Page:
Ruthless Cut Bait Rig
When rigging up to use cut baits it always seems a little straight forward but there are times that you miss a lot of fish. Sometimes during the late fall your hookup rate will diminish pretty badly and the percentage of hookups will be around 40% or less. A good way to solve this is to use a treble hook.
Go to Wal-Mart and head back to the embroidery dept. or arts and crafts dept. Get yourself a thin crochet hook, they have some thin ones that'll work really well and probably easier to use than the embroidery needles as you can just push the hook down through the mouth of the shad head and then place the leader loop on the crochette hook and pull the leader up through the bait.
Go over to the hook rack and purchase several different sizes of treble hooks about 2/0 to 8/0 in size and whatever leader material you wish to use. You'll also need some heavy snap swivels as well as some barrel swivels. Get some crappie floats also ... the big ones with the split down the side is what I use. they have two black plugs in them. One in each end. The floats are for bottom float rigs. You don't need the floats if you're not going to suspend your baited hook off bottom.
Tie a barrel swivel on the end of your mainline and then about a two or three foot section of the leader line you purchased. I use 50# big game mono line. and tie the three foot section of leader line onto the bottom eye of the barrel swivel and then slide the snap swivel onto the line and also both of the plugs out of the crappie float ... face them so that you can insert them into the float with the small ends facing each other after you slide them on the line. tie your sinker on the bottom and then slide the snap swivel up the leader and tie a short Dropper Loop with the snap swivel in the loop when you're done. then clip the float on the line between the two end plugs and push the end plugs down into both ends of the crappie float and make sure it slides freely up n down the leader between the sinker and the dropper loop that's holding the snap swivel.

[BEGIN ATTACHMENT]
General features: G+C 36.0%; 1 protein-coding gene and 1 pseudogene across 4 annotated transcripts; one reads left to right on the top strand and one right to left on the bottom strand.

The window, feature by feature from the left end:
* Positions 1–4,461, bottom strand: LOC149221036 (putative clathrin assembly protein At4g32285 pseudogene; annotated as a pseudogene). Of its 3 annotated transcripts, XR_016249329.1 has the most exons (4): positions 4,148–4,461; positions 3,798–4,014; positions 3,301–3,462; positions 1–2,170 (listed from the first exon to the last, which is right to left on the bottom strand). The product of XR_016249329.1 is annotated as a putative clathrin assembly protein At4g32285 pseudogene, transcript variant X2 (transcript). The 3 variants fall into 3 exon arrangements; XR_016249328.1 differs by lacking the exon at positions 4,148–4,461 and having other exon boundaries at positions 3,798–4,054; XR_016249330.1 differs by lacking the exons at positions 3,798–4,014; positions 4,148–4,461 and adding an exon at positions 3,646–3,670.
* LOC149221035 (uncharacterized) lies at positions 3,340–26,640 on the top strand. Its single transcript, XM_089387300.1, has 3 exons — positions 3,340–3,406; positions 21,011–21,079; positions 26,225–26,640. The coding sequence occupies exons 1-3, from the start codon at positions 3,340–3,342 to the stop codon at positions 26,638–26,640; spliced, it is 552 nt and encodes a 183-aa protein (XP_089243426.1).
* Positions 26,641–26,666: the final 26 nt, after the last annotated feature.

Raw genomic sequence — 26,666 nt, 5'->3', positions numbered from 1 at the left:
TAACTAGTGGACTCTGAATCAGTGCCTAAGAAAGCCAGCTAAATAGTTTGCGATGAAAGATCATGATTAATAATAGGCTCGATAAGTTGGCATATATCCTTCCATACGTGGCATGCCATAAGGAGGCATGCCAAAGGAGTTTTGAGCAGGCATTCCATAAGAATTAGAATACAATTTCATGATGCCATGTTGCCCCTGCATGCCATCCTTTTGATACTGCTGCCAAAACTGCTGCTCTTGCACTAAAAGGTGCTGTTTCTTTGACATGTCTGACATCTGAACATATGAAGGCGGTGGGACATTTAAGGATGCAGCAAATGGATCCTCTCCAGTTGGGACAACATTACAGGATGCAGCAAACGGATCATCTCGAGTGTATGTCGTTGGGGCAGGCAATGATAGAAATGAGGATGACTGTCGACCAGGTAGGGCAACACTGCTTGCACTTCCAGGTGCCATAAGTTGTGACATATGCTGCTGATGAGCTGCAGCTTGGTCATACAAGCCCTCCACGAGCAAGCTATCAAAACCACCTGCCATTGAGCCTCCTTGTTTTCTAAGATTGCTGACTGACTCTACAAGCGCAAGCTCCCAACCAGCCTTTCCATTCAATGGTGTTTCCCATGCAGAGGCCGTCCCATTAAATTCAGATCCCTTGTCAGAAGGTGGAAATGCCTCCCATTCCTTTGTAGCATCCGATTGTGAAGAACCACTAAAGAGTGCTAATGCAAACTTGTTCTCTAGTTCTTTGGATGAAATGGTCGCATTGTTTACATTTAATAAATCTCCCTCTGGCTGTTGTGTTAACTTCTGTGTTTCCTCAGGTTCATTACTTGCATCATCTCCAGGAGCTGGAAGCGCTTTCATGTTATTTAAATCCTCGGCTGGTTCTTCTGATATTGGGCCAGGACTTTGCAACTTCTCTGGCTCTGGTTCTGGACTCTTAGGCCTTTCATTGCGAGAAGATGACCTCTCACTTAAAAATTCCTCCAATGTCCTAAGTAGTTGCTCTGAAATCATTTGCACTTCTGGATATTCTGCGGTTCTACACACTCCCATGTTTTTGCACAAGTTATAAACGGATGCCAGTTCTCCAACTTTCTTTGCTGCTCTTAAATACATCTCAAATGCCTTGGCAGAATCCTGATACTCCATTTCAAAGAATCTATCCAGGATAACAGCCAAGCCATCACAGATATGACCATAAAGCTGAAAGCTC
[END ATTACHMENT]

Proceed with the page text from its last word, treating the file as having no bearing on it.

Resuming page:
Now tie about a foot long leader onto one of the treble hook ... the size of the hook depends on the size of the bait you're using. You'll want two of the points sticking out a good ways on both sides of the bait when you're done so a 2/0 to 4/0 would be about right for a shad head and a 6/0 to 8/0 might be appropriate for a bluegill or green sunfish head. Tie a loop in the other end and cut the shad head or bluegill head then take the embroidery needle and push it through the body cavity from the bottom up through and out it's mouth or nose area. Before you push the embroidery needle all the way through insert the hook leader loop into the eye of the needle and then pull the embroidery needle through and pull the leader until the hook gets to the bat and stick one of the points of the treble hook into the flesh above the spine of the bait to where the shank of the hook is up inside the body cavity of the bait and the other two hook points are on both sides of the bait.